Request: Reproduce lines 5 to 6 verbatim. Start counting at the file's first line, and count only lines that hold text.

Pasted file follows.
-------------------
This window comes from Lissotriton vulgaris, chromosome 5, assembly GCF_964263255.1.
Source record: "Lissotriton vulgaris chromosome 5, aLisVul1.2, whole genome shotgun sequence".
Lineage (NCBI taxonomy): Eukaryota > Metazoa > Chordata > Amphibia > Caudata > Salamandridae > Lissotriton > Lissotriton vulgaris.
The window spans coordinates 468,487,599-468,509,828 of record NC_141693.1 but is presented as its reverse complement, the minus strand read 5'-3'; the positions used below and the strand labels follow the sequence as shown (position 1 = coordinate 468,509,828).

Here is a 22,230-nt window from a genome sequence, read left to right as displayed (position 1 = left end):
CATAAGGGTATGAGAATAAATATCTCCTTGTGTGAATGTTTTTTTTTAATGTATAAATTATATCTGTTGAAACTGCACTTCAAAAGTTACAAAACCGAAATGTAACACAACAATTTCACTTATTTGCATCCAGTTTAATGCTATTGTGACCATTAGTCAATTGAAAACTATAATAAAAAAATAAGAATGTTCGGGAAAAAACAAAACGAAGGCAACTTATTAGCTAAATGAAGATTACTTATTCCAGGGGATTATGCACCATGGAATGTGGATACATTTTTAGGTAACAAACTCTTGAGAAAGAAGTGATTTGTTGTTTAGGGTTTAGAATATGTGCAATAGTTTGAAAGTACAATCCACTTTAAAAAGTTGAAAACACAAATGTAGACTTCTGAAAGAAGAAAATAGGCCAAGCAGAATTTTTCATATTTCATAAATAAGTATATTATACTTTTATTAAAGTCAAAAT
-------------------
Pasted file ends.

Here is a 22,230-nt window from a genome sequence, read left to right as displayed (position 1 = left end):
CATAAGGGTATGAGAATAAATATCTCCTTGTGTGAATGTTTTTTTTTAATGTATAAATTATATCTGTTGAAACTGCACTTCAAAAGTTACAAAACCGAAATGTAACACAACAATTTCACTTATTTGCATCCAGTTTAATGCTATTGTGACCATTAGTCAATTGAAAACTATAATAAAAAAATAAGAATGTTCGGGAAAAAACAAAACGAAGGCAACTTATTAGCTAAATGAAGATTACTTATTCCAGGGGATTATGCACCATGGAATGTGGATACATTTTTAGGTAACAAACTCTTGAGAAAGAAGTGATTTGTTGTTTAGGGTTTAGAATATGTGCAATAGTTTGAAAGTACAATCCACTTTAAAAAGTTGAAAACACAAATGTAGACTTCTGAAAGAAGAAAATAGGCCAAGCAGAATTTTTCATATTTCATAAATAAGTATATTATACTTTTATTAAAGTCAAAAT